As we know, encapsulation is an OOPS principle that is defined as wrapping up code and data into one. The same thing happens in SOAP Web Services. When we wrap or encapsulate data into a payload (XML) to form a SOAP message and send it to the server, then this process of encapsulating is called Marshalling.

Demarshalling is just the reciprocal of Marshalling. The method of decapsulating or unwrapping data and code (XML) from the SOAP message is called “Demarshalling”.

What Is A Web Service?

As discussed earlier, Web Services are the services that serve from one machine to another over a network.

Example of Web Services: AWS (Amazon Web Services) which allows the online users to view the prices of different items sold on Amazon.com and Amazon.in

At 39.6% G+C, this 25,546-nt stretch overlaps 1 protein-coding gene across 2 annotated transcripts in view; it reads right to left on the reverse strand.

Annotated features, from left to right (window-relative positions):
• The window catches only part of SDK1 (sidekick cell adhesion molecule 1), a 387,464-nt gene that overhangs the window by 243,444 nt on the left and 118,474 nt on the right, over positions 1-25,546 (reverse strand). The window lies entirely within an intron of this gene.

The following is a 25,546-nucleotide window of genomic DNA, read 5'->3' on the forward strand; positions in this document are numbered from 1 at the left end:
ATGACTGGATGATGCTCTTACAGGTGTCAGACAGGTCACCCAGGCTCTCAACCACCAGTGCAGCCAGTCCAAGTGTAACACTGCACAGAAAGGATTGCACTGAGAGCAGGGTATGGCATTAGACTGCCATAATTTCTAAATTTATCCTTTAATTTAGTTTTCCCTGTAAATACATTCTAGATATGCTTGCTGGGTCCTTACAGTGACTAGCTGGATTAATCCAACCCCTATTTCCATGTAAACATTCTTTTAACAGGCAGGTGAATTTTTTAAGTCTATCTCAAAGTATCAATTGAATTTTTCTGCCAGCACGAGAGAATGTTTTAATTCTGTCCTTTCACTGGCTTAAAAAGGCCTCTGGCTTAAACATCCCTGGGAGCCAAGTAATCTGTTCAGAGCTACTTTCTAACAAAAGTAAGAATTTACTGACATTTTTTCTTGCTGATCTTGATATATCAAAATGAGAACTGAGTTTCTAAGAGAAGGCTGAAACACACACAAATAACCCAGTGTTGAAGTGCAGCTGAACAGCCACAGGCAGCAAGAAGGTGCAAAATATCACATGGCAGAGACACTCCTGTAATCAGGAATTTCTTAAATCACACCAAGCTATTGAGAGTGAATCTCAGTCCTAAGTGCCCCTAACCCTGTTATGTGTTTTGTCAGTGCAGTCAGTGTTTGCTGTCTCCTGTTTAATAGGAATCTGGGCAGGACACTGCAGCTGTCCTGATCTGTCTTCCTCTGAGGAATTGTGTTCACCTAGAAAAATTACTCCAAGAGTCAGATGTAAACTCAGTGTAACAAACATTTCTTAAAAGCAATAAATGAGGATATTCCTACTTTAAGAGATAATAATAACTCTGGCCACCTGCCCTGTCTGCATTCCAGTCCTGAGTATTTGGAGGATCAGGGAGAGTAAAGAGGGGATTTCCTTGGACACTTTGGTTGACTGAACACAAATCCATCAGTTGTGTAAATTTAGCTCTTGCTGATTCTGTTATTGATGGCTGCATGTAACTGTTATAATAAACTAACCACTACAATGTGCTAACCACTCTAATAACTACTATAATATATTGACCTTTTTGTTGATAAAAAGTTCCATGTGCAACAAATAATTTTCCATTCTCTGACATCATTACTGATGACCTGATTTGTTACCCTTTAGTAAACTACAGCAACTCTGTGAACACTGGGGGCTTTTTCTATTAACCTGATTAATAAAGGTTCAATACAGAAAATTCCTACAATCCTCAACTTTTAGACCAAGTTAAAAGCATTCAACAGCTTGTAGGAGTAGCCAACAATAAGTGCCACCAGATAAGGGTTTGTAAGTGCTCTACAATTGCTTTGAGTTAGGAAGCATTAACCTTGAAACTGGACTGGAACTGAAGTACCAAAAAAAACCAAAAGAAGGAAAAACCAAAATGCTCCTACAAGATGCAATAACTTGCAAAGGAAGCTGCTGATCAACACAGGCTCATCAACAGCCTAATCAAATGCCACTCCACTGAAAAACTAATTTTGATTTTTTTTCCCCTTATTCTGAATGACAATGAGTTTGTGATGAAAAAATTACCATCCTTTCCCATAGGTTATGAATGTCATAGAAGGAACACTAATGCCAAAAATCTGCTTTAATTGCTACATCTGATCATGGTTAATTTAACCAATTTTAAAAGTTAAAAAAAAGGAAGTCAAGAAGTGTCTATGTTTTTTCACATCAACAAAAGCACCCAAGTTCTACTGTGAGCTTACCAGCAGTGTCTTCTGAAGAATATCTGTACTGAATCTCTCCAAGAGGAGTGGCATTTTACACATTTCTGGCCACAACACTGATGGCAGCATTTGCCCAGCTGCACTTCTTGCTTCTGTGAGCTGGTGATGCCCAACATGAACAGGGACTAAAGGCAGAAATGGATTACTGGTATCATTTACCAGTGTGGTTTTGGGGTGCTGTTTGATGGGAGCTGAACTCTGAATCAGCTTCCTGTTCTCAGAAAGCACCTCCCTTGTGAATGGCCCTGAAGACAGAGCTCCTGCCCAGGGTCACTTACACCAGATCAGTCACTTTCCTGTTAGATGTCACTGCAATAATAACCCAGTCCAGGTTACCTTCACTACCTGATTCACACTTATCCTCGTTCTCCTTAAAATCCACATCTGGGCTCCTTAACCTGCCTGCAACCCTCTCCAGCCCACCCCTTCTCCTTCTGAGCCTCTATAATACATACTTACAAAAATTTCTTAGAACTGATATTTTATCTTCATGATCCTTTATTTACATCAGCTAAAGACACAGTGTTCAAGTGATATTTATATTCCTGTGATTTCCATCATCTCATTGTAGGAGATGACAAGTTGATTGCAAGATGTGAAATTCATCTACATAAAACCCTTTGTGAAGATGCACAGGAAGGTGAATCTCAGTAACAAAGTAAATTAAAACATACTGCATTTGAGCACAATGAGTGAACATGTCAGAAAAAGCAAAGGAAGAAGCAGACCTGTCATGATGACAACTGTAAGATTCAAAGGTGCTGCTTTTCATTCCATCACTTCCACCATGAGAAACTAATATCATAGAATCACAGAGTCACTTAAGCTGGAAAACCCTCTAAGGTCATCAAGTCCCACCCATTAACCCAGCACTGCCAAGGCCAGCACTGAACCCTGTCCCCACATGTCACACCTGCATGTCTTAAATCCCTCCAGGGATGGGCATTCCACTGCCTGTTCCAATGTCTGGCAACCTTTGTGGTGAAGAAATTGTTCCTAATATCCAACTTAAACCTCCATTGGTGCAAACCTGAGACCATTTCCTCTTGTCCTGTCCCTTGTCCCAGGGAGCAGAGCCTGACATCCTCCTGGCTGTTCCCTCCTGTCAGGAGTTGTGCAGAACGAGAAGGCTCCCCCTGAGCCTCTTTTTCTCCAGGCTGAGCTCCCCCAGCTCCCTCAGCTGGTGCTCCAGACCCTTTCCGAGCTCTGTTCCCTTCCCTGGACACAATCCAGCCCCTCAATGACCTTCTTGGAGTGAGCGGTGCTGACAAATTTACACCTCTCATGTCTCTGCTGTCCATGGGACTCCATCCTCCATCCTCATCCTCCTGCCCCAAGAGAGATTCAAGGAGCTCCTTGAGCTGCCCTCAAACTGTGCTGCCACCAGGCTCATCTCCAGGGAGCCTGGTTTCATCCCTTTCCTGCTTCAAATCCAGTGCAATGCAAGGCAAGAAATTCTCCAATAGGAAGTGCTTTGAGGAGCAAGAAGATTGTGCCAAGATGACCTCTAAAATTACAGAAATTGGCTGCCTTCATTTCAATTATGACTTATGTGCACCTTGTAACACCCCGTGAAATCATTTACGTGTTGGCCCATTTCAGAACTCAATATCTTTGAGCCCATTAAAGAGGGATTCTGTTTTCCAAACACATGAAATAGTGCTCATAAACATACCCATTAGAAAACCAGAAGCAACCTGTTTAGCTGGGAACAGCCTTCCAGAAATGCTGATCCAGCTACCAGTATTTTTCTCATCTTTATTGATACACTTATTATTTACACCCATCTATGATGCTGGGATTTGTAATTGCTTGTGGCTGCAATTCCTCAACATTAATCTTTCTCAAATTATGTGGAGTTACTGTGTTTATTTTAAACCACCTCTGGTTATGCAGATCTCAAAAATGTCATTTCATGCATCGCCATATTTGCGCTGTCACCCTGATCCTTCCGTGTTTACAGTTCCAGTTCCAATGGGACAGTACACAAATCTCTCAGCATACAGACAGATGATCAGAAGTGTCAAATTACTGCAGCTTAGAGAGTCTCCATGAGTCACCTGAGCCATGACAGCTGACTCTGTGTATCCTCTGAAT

Components Of Web Services

Enlisted below are the various components of Web Services.

#1) SOAP

Web Services use the Simple Object Access Protocol (SOAP) which uses XML as a payload or request body. This is a stateful protocol as there is no independent method for the specific type of operation.

All the requests and responses are carried at once through XML and no independent methods like GET, PUT, POST or DELETE are explicitly provided.

#2) WSDL

This SOAP request makes use of Web Services Description Language (WSDL) which is a very useful component of Web Service.

This defines where the Web Service actually resides and also the type of Web Service to be picked up for a specific request. This makes use of an XML file that describes the Web Service functionality.

#3) UDDI

Another useful component is UDDI. This stands for Universal Description Discovery and Integration. There is a service provider who provides the Web Service. Hence, for a particular service provider, this UDDI is used for describing, discovering, and publishing those Web Services.